Retail sales turbulence has slammed into the electronics industry with a vengeance. ChangeWave’s latest consumer survey shows a sudden huge pullback in electronics purchasing by U.S. consumers – the largest one since we began measuring spending trends back in 2002.
The February 18-25 survey of 4,427 consumers looked at a range of popular gadgets, including digital cameras, iPods and video game consoles.
Only 19% of survey respondents say they'll spend more on electronics over the next 90 days compared to 33% who will spend less – an unprecedented sign of weakness in this space.
Hardest Hit Electronics Items
Several perennial favorites will be hit hard over the next 90 days, including LCD TVs (10%; down 4-pts), digital cameras (7%; down 4-pts), cell phones (8%; down 6-pts) and iPods (2%; down 4-pts) – all which are down significantly from a year ago.
Despite the sudden lack of enthusiasm for gadgets, there are still some bright spots. The Nintendo (OTCPK:NTDOY) Wii remains wildly popular among consumers, with 8% saying they plan to buy one in the next 12 months – up 3-pts from a year ago.
Another bright spot lies in the extraordinary surge in demand for High-Def DVD players, where 9% of respondents say they are planning to buy a Blu-ray player in the next 90 days. GPS devices (9%) also continue to hold their own among consumers.
Hardest Hit Consumer Electronics Stores
Key electronics retail outlets will be disproportionately affected by the spending downturn, with Best Buy (NYSE:BBY) (45%; down 6-pts) and Circuit City (CC) (14%; down 3-pts) hit hardest. Amazon (NASDAQ:AMZN) (16%; down 3-pts), Apple (NASDAQ:AAPL) (6%; down 3-pts) and eBay (NASDAQ:EBAY) (7%; down 2-pts) will also register declines.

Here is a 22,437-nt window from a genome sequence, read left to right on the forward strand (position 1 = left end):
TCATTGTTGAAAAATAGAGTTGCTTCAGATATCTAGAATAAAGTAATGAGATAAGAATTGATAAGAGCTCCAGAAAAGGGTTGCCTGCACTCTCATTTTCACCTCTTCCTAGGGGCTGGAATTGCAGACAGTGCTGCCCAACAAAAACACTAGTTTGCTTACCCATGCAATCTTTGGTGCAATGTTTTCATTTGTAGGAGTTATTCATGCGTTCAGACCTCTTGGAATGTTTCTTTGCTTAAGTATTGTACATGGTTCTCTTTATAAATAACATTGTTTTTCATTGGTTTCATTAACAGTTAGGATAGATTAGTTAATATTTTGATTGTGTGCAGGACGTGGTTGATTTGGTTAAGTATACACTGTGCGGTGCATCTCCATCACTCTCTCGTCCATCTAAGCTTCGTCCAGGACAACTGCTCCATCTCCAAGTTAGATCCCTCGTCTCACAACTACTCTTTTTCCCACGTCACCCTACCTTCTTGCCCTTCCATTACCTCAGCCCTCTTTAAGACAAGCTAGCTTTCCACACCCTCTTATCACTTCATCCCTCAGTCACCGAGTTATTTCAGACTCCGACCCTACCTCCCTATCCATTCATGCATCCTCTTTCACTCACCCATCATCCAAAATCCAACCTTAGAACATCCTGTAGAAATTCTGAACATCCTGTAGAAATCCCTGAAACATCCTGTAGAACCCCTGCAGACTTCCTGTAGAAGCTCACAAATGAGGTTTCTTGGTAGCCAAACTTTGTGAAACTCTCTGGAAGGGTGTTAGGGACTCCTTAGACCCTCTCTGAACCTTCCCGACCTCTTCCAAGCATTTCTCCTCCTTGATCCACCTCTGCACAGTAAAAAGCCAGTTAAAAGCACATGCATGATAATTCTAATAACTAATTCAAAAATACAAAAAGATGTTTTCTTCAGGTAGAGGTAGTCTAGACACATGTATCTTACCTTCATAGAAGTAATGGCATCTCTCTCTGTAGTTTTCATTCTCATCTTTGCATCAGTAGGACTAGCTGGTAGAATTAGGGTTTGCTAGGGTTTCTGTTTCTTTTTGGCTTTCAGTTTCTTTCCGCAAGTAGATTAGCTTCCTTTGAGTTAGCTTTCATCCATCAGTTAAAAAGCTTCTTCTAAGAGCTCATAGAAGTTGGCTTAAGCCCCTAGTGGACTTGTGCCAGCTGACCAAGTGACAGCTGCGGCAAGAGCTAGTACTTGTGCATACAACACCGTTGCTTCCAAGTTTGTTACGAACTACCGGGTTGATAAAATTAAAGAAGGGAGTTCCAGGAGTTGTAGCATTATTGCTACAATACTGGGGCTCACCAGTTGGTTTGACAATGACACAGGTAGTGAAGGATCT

The top two stores bucking the electronics downturn are Costco (23%) (NASDAQ:COST) and Wal-Mart (NYSE:WMT) (12%) – both which look set to maintain their consumer electronics market share going forward.
Will the Tax Rebate Check Help?
As reported in our recent consumer spending report – No Signs of a Bottom – among respondents expecting to receive a special tax rebate this spring, only 7% say they’re likely to spend it on consumer electronics.
By comparison, a strong majority say they’re likely to use the special rebate to either pay down debt (33%), invest the money (23%), or save the money (21%).
Thus, there is frightfully little in our findings to suggest the federal stimulus package will jumpstart consumer spending on electronics. Rather, our findings point to an increasingly preoccupied American consumer who has fallen out of love with gadgets – at least temporarily.
Investors should check to see their seat belts are securely fastened – turbulence ahead.
Paul Carton co-wrote this article.
This article summarizes the results of a recent ChangeWave Alliance survey. The Alliance is a research network of 15,000 business, technology and medical professionals who spend their everyday lives working on the front line of technological change. For more info on the ChangeWave Alliance, or if you are interested in joining, please click here.